For the most part, today’s businesses are investing in infrastructure and doing more with fewer resources, rather than buying ping-pong tables and BMWs for their workers.
While this bottom-line focus may seem like a return to normalcy for those who entered the workforce before the dot-com boom, twentysomethings who first entered the professional employment arena during those halcyon days have come crashing brutally to Earth. Perhaps for the first time, they are encountering lower salaries, set hours, rigid corporate policies and a more staid pace of business. At the same time, accountants are scrutinizing expenditures and looking for return on investment.
For some ex-dot-commers, this new environment is a burden that cannot compare with the stereotypically fun and playful dot-com culture. Many others, however, are adapting in an effort to maintain and promote their careers.
“Some are [coping], and some are in culture shock,” said John Challenger, chief executive of outplacement firm Challenger, Gray & Christmas, in an interview with the E-Commerce Times. “Some people are having a difficult time with the process orientation, the caution and the lack of freedom and autonomy in more traditional companies.”
Nevertheless, these workers must adapt or else run the risk of joining the ranks of the 9 million unemployed Americans, said Jeff Taylor, founder and “chief monster” of Monster.com.
“It is a harsh reality for young job seekers who entered the workforce at the height of the dot-com era and quickly became accustomed to the perks that defined this extraordinary time in recent history,” Taylor told the E-Commerce Times. “The lesson: The state of employment, like the economy, is truly cyclical.”
It appears, however, that young and ambitious workers may not have to endure a more conservative environment indefinitely. Already, some research firms are voicing cautious optimism that the economy — and, therefore, the job market — is about to improve.
Eighteen percent of CIOs at business services firms expect to hire IT personnel before the end of the year, according to outplacement firm Robert Half Technology. Other sectors expected to have greater-than-average IT hiring plans for the remainder of 2003 include professional services, retail, finance, insurance and real estate.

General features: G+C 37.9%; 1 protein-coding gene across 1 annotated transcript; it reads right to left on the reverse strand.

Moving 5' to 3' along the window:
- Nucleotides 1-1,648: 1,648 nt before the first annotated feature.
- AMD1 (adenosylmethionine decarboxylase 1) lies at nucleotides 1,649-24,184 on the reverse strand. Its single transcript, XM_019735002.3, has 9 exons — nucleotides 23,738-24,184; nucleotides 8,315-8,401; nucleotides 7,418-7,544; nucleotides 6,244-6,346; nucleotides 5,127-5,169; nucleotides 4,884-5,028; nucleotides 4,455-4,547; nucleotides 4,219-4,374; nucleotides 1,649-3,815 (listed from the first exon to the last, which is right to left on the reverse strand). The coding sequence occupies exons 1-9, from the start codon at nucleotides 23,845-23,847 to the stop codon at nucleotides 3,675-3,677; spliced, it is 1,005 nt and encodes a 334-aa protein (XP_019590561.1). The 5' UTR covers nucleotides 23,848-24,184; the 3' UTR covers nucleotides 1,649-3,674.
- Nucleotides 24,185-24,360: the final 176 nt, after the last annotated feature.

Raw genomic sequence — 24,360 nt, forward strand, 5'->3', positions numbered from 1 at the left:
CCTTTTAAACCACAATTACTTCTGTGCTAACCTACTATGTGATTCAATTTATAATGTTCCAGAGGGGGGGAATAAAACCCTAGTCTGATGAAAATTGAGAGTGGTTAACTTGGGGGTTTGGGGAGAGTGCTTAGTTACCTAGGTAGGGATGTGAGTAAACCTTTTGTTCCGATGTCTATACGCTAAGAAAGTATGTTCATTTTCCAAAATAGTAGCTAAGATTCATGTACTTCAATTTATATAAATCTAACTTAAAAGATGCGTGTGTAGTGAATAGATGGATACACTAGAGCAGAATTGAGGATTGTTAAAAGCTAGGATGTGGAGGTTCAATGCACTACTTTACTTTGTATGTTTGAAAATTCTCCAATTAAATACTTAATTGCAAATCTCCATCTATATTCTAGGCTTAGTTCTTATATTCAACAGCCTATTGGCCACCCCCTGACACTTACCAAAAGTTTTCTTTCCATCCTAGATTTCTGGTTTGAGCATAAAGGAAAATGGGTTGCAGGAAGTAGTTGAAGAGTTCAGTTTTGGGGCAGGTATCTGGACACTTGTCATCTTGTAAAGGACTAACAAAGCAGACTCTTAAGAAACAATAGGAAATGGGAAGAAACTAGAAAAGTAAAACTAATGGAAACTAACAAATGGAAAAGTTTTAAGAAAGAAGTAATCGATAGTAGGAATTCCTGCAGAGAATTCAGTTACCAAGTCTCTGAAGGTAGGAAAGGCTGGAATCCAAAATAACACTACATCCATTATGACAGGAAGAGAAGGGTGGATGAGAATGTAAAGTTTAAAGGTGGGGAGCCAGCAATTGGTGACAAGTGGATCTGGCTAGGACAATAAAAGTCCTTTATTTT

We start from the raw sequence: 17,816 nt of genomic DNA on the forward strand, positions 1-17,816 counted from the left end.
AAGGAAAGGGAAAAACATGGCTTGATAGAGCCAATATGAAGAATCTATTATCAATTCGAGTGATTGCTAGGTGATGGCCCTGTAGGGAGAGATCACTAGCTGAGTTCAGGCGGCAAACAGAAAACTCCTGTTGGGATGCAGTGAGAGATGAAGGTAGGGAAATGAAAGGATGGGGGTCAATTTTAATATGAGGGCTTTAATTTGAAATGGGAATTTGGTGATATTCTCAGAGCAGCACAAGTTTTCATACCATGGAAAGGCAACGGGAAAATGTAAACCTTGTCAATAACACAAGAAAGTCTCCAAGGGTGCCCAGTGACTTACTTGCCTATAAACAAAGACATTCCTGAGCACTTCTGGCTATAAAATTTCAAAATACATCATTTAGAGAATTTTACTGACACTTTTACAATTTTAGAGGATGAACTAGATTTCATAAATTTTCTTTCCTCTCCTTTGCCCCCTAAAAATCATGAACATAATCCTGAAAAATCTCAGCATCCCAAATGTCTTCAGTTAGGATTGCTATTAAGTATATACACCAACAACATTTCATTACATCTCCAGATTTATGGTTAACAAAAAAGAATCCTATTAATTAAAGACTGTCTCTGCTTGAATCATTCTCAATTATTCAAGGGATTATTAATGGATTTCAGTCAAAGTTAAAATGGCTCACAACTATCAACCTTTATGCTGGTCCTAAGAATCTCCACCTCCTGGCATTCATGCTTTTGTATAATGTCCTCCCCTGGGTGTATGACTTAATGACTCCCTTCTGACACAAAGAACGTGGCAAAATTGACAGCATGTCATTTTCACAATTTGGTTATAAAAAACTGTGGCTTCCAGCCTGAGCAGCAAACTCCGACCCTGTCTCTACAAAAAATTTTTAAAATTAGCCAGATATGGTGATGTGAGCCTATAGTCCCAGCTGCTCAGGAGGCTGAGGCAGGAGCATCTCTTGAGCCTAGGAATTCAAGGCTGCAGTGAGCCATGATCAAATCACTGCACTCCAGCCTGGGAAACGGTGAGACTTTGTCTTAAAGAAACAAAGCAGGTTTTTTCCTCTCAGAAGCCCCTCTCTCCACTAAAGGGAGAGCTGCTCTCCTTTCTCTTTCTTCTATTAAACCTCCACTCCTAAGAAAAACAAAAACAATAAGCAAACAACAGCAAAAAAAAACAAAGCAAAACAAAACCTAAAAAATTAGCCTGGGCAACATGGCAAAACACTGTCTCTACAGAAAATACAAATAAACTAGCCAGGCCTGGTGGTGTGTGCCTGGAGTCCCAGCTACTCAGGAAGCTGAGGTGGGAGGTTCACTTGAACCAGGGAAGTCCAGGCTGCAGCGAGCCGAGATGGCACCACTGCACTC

For its part, Challenger, Gray & Christmas found that high-tech job cuts have decreased 31 percent in the past quarter. And when TMP Worldwide, Monster’s parent company, surveyed the high-tech industry’s human resources executives, it discovered that businesses expect to increase their staffs by an average of 3.7 percent this year.
Adapt and Change
Moreover, not all the trappings of the dot-com days are gone. Although twentysomethings may reminisce fondly about practicing their golf swings in a company’s full-service cafeteria, many workers still are reaping lasting benefits from that casual and innovative era.
For example, the same tough economy that helped bring about the demise of many dot-coms has encouraged today’s organizations to adopt some of those firms’ policies.
“There is more freedom to utilize technology-telecommuting [today],” said Challenger. “There’s more openness about managing based on someone’s output rather than clock-punching.”
Likewise, Taylor said: “The dot-com era may be over, but many work-life programs are still thriving. Companies continue to improve work-life balance initiatives for their employees in an effort to retain top talent as economic conditions improve.” He added that companies are aiming to “increase productivity and maintain a happy workforce in light of slashing budgets and smaller departments.”
Startup Skills Still Pay
Also, although many dot-coms failed as a result of poor leadership, many promoted skills that can benefit almost any organization.
“Many employees who have experience working with startups are equipped with a keen sense of urgency and the ability to meet tight deadlines — critical skills that are very important to almost any business,” Taylor said.
“Additionally, employees coming from startups bring with them a dot-com know-how that includes a comfort zone using interactive tools,” he noted. “They have learned how to communicate electronically: how to speak to customers online and through e-mail.”
Tried and True
While dot-com refugees may be disappointed by some aspects of traditional business, they may be pleasantly surprised by other things, such as more seasoned leadership and stability.
“We always try to treat our people well, and we pay our people well,” said Jack Davis, chief executive of SideBand Systems, a Beverly, Massachusetts-based provider of wireless network integration and network-monitoring services, in a conversation with the E-Commerce Times. “If you treat people well, whether it’s a boom or a bust shouldn’t really impact you.”
This approach also has helped LaserFiche, which develops document imaging and management solutions, to post a profit in each of the last 10 years, said Rob Allin, a public relations specialist at the Long Beach, California-based company. “Most of our key employees … have been here for several years, having started before the dot-com boom and stuck around through the bust,” he told the E-Commerce Times.
Back to Basics
Indeed, the best ways to retain quality employees do not involve fancy toys or outlandish gifts, according to Challenger. Rather, companies should give workers the business equivalents of basics like food and shelter: respect and competitive pay; challenging tasks and responsibilities; an environment in which people take care of each other; and a visionary or caring leader.
“The key is, it has to be real, and people have to believe in it,” he said. “It has to be authentic.”
That concept transcends job descriptions, vertical markets, economic woes — and BMWs.